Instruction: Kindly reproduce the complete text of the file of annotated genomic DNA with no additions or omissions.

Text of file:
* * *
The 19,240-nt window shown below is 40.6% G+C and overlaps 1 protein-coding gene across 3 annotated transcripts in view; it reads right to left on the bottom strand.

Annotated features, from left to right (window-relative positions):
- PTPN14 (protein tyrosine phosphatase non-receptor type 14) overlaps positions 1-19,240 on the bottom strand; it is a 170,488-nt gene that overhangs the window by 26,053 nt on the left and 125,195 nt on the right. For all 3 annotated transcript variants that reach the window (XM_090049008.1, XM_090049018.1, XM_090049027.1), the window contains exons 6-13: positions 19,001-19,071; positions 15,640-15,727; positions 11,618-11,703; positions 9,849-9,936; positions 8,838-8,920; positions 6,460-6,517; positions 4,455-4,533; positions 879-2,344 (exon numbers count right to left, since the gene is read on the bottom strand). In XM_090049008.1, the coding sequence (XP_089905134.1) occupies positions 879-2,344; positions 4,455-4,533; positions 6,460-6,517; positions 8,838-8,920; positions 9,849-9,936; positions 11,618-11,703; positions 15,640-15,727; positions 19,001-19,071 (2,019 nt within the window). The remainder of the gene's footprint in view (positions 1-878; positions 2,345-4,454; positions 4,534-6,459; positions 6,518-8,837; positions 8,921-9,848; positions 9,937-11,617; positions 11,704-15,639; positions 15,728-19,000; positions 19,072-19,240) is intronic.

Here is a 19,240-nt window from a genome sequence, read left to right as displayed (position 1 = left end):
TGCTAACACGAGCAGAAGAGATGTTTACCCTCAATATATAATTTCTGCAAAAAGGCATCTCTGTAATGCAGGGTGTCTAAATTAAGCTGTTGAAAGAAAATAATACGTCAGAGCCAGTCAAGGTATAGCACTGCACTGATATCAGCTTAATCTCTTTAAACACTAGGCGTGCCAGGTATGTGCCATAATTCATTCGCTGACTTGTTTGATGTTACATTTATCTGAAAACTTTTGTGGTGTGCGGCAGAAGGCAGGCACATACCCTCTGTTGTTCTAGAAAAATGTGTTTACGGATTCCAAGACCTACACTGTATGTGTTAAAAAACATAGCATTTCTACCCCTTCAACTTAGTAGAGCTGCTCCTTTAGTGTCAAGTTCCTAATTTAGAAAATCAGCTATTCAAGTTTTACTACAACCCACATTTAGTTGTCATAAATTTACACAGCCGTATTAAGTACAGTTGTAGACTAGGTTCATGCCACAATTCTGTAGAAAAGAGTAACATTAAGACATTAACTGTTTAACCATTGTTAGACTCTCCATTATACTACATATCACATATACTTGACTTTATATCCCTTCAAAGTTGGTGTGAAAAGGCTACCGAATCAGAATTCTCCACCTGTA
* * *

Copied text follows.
The 19,240-nt window shown below is 40.6% G+C and overlaps 1 protein-coding gene across 3 annotated transcripts in view; it reads right to left on the bottom strand.

Annotated features, from left to right (window-relative positions):
- PTPN14 (protein tyrosine phosphatase non-receptor type 14) overlaps positions 1-19,240 on the bottom strand; it is a 170,488-nt gene that overhangs the window by 26,053 nt on the left and 125,195 nt on the right. For all 3 annotated transcript variants that reach the window (XM_090049008.1, XM_090049018.1, XM_090049027.1), the window contains exons 6-13: positions 19,001-19,071; positions 15,640-15,727; positions 11,618-11,703; positions 9,849-9,936; positions 8,838-8,920; positions 6,460-6,517; positions 4,455-4,533; positions 879-2,344 (exon numbers count right to left, since the gene is read on the bottom strand). In XM_090049008.1, the coding sequence (XP_089905134.1) occupies positions 879-2,344; positions 4,455-4,533; positions 6,460-6,517; positions 8,838-8,920; positions 9,849-9,936; positions 11,618-11,703; positions 15,640-15,727; positions 19,001-19,071 (2,019 nt within the window). The remainder of the gene's footprint in view (positions 1-878; positions 2,345-4,454; positions 4,534-6,459; positions 6,518-8,837; positions 8,921-9,848; positions 9,937-11,617; positions 11,704-15,639; positions 15,728-19,000; positions 19,072-19,240) is intronic.

Here is a 19,240-nt window from a genome sequence, read left to right as displayed (position 1 = left end):
TGCTAACACGAGCAGAAGAGATGTTTACCCTCAATATATAATTTCTGCAAAAAGGCATCTCTGTAATGCAGGGTGTCTAAATTAAGCTGTTGAAAGAAAATAATACGTCAGAGCCAGTCAAGGTATAGCACTGCACTGATATCAGCTTAATCTCTTTAAACACTAGGCGTGCCAGGTATGTGCCATAATTCATTCGCTGACTTGTTTGATGTTACATTTATCTGAAAACTTTTGTGGTGTGCGGCAGAAGGCAGGCACATACCCTCTGTTGTTCTAGAAAAATGTGTTTACGGATTCCAAGACCTACACTGTATGTGTTAAAAAACATAGCATTTCTACCCCTTCAACTTAGTAGAGCTGCTCCTTTAGTGTCAAGTTCCTAATTTAGAAAATCAGCTATTCAAGTTTTACTACAACCCACATTTAGTTGTCATAAATTTACACAGCCGTATTAAGTACAGTTGTAGACTAGGTTCATGCCACAATTCTGTAGAAAAGAGTAACATTAAGACATTAACTGTTTAACCATTGTTAGACTCTCCATTATACTACATATCACATATACTTGACTTTATATCCCTTCAAAGTTGGTGTGAAAAGGCTACCGAATCAGAATTCTCCACCTGTA